Out here, things are definitely different. Some good. Some bad. The good definitely outweighs the bad.
I’ll tackle the bad stuff first. Let’s go ahead and start with the two plagues I am currently suffering through. Poison Ivy….again….and biting insects of undetermined nature. You know those bugs you may have heard about from an old novel you read when you were in middle school? No-see-ums? Yep, they’re real. They should be called no-see-ums-but-you-can-feel-ums. I have been so happy that we have only seen maybe two or three mosquitoes in the entire 9-months since we moved, but I am starting to wonder if I wouldn’t feel as crazy if I could actually see something to swat at or hit when it bites me. I just walk around constantly scratching and itching from the no-see-ums combined with the poison ivy that seems to linger on my sensitive skin no matter what remedy I use regularly.
The other thing that is currently an issue is the disappearing chick trick that keeps happening in our coop. Every time I raise baby chicks past the time when I think I need to worry about something happening to them, I go into the coop and suddenly notice one missing. No trace of it whatsoever. Gone. Literally as I was typing the last sentence, it occurred to me that a snake is most likely the culprit. Oh. My. Goodness. That just made my skin crawl. They all seem to disappear at about 6-8 weeks of age and I am suddenly realizing that is about the size of a rat. Okay….this is grossing me out right here on the spot. Anyhow…..it is annoying to raise something and take such good care of it just to have it vanish, but it is a common occurrence out here from what I understand. My students talk about their dogs, cats, and chickens getting eaten or run over as if it happens every day.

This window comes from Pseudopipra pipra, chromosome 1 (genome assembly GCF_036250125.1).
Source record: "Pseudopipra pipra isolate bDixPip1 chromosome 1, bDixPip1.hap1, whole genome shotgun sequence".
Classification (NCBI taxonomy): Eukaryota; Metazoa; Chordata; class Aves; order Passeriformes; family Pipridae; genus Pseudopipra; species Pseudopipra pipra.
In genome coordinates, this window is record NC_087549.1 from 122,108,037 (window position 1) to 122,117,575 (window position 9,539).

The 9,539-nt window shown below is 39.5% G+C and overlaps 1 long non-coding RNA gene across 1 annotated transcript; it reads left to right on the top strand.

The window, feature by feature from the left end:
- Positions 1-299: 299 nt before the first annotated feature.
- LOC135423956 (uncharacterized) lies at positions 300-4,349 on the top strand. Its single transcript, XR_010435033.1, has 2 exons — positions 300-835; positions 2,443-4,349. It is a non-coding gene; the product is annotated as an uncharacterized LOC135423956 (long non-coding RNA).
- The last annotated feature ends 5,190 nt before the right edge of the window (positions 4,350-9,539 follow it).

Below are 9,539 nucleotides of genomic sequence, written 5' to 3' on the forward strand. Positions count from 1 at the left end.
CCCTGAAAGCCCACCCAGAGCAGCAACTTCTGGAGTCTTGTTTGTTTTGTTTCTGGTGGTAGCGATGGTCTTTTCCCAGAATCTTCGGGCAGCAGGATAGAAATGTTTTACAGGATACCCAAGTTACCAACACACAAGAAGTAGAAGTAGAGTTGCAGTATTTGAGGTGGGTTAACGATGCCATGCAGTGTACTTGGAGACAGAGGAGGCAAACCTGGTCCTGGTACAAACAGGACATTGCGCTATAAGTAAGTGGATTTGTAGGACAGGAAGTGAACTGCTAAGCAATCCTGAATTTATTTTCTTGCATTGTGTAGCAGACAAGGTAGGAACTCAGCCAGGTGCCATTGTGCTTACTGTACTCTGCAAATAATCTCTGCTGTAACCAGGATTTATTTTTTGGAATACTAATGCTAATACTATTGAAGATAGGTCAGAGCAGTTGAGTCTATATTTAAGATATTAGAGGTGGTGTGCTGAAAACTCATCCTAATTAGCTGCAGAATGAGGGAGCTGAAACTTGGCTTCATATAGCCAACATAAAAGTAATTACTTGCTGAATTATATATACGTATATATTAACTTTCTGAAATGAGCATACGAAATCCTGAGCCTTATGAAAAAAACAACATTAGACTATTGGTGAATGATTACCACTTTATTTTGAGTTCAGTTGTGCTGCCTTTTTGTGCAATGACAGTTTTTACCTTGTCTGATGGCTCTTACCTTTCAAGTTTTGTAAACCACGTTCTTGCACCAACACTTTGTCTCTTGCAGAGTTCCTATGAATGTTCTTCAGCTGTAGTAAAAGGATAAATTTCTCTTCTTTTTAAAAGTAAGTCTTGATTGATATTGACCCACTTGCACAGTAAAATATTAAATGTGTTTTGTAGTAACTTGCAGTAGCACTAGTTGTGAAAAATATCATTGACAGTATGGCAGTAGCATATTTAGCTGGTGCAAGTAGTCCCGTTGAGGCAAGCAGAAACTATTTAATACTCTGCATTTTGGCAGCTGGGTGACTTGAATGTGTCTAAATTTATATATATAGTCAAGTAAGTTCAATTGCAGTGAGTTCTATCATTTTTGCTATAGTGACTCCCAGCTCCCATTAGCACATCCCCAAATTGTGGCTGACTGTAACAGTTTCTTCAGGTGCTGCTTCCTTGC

Now for the good stuff.
Zero traffic. Ever. You can drive for miles and miles and never see another car. We can leave our house at any time of the day or night and rarely see more than a handful of cars on our trip into neighboring towns. It is pretty amazing and relaxing, to be sure. The roads are winding and the scenery is beautiful so I really enjoy when The Outdoorsman drives so I can look at the scenery without the impending risk of careening off the road.
When someone flashes their car lights at you as you drive past, it does not mean a police officer is ahead. It means “Get ready to slam on your brakes right over that hill up yonder, because something big is in the middle of the road!” We have finally caught on and have actually used the technique ourselves several times. Most of the time, it is a cow or calf that has decided the grass is greener on the outside of the fence. Sometimes, it is a tractor or combine speeding along at about 10 mph. Sometimes, it is a house or building being moved which is, apparently, much more common in the country. In fact, even our old house was moved to our property from the center of Austin to save it from being demolished.
Lightning bugs. Like sparkling, white Christmas lights, the fireflies light up our fields and forest in a magnificent display of God’s creativity. For the past several weeks, we have watched the lightning bugs appear each evening and do their magic while weaving in and out along the thick tree lines and along every densely wooded fence line of our property. It is such a beautiful display and brings back lots of memories of camping and traveling for all of us here on Green Acres. I am so thankful for this unexpected treat on our land.
There is no doubt in my mind that we are in for many more surprises out here. Most of those surprises will become an amazing part of our Green Acres Adventure.